According to Demutsky, the controversy started partly due to a provocative promotional video made for the original premiere by Suslov featuring a teenage female model.
"Perhaps it was the video that somewhat drew attention from some officials because the next day — after we had the first rehearsal with an orchestra, several days ahead of the premiere — [Suslov] called me and said he was told that the police were coming to look into the content of the opera," Demutsky said.
"He was told [by the police] that they were against the subject of pedophilia. They called both him, as the director of the production, and the management of Lendoc from whom we rented the room."
Demutsky said he canceled both the rehearsal and premiere so as not to cause problems for the soloists, who included the Mariinsky Theater's mezzo-soprano Lyubov Sokolova.
"I thought that we should not implicate them in it — that it was our problem and we will sort it out ourselves," Demutsky said. "I did not want Lyubov Sokolova to be questioned by the police."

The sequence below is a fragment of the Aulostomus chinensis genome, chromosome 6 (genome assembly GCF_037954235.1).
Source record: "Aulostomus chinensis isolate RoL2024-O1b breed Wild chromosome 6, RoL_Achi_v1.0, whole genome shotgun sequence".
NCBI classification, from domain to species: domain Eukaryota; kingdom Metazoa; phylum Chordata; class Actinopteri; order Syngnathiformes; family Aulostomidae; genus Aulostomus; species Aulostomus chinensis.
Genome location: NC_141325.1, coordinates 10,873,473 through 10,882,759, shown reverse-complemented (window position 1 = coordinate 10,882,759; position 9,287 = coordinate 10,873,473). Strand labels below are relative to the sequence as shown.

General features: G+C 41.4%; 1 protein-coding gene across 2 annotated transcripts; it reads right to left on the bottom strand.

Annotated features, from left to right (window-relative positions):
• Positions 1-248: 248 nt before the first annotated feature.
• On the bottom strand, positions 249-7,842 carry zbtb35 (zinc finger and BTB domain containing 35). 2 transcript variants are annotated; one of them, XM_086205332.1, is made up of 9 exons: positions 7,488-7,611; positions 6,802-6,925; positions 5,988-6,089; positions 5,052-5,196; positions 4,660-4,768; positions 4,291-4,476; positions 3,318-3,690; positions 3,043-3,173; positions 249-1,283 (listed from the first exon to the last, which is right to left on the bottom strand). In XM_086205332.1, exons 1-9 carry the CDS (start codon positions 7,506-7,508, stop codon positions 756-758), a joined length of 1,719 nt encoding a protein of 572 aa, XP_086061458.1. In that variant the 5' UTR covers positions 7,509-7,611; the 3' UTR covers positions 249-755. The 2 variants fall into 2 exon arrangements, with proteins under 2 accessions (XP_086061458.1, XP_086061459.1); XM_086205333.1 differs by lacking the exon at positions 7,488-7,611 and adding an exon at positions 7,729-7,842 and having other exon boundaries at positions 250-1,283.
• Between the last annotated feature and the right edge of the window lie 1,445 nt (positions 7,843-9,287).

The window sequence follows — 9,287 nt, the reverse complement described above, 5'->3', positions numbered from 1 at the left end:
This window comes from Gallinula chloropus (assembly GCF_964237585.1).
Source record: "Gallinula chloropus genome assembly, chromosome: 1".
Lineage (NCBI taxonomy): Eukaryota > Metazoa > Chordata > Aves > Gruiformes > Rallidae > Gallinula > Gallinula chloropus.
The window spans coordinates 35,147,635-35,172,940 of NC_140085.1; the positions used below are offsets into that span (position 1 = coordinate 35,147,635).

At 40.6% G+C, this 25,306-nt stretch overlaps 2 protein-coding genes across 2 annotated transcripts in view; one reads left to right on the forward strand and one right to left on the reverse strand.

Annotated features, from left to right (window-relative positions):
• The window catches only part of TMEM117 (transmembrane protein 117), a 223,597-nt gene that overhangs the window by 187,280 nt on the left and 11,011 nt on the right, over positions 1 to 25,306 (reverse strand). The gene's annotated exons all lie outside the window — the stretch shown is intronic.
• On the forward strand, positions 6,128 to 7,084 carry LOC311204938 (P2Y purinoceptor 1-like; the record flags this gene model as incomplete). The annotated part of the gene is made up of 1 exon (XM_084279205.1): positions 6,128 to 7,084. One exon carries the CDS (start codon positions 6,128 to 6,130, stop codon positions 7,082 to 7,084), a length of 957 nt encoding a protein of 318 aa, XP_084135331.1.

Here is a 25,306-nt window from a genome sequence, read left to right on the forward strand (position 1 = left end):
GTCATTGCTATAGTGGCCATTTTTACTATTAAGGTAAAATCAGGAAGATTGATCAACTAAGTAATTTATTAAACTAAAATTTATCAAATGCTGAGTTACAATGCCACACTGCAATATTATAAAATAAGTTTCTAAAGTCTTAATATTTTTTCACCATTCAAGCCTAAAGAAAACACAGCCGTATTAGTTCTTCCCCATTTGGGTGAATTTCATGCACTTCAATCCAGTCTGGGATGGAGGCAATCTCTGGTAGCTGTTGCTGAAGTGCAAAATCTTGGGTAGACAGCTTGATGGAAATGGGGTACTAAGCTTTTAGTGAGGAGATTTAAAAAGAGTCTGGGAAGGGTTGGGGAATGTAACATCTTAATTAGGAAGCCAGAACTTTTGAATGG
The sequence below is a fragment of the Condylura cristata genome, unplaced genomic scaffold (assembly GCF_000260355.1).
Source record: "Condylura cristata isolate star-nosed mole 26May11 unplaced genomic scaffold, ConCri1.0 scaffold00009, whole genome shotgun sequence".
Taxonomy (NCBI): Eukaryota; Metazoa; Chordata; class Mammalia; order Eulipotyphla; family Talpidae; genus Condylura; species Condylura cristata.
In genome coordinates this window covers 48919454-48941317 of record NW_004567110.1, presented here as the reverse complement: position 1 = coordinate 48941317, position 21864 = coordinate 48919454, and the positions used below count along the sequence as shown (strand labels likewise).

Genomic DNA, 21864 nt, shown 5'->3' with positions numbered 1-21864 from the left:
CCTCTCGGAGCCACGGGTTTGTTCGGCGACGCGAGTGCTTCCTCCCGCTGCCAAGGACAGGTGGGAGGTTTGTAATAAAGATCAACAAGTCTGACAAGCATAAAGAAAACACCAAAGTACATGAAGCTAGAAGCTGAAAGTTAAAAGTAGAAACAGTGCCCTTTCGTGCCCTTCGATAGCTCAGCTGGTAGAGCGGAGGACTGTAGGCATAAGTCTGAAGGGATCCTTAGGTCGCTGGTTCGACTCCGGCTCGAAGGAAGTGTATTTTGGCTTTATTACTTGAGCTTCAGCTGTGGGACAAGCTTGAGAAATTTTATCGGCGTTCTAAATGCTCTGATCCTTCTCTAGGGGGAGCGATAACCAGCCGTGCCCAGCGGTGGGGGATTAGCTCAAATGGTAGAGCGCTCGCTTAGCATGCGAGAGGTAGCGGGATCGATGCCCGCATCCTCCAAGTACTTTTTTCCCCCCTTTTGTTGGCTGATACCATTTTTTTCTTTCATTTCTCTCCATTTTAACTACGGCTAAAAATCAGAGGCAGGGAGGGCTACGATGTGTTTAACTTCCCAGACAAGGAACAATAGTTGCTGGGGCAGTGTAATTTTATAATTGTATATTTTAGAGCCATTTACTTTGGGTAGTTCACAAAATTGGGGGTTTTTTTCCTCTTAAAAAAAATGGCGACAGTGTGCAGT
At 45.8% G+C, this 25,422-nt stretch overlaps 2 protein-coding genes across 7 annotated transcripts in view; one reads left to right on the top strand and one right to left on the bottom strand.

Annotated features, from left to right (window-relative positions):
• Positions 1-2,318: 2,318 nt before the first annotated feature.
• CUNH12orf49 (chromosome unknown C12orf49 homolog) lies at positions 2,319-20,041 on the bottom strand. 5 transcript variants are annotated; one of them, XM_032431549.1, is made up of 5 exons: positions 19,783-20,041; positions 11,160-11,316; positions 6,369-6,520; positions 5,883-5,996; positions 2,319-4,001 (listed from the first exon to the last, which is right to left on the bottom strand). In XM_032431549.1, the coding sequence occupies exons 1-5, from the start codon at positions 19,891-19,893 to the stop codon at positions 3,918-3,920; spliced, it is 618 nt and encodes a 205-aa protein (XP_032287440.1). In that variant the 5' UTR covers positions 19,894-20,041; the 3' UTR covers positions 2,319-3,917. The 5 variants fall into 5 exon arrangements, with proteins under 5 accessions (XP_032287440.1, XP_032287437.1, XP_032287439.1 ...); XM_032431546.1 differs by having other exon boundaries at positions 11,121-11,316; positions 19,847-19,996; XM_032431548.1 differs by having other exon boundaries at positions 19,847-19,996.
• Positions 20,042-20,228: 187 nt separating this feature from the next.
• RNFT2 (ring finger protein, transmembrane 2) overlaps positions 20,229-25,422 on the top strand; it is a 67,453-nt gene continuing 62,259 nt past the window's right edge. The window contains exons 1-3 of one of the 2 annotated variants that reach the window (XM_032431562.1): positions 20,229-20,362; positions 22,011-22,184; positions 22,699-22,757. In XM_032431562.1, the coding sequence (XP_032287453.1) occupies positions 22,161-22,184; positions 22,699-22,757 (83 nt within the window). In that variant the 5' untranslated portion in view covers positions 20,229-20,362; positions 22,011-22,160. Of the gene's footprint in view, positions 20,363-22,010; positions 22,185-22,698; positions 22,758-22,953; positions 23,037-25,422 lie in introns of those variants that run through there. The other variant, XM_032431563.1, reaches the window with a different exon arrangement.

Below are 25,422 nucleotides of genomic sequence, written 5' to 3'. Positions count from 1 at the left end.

Demutsky said he also received calls from people who did not introduce themselves but said they were supporters and were connected with the city's cultural committee and advised him to cancel the opera for the sake of his future career.
"Once it was a male voice, and once it was a female voice," he said.
"With the female voice, I had a heated debate because I was really infuriated. I said, 'Explain to me what your claims are and what offices I should go to in order to negotiate the content of my opera. Maybe you will provide me with the list of subjects that I can touch upon in my work?' To this, I was told, 'Well, you have understood us,' and that was the end of the conversation."
After the premiere at Lendoc was canceled. It was then postponed to October, when it was to be held at the new Contour Family art space where Suslov was planning to open a theater studio, Contour Opera.
Both the premiere and theater, which was set to open with "New Jerusalem," were abandoned altogether on Aug. 18, the day after the attack on Demutsky, when the venue's management opposed the opera under the reported pressure of the Petrogradsky district administration.
Both venues have since denied any outside pressure, explaining to the media that they made the decision themselves.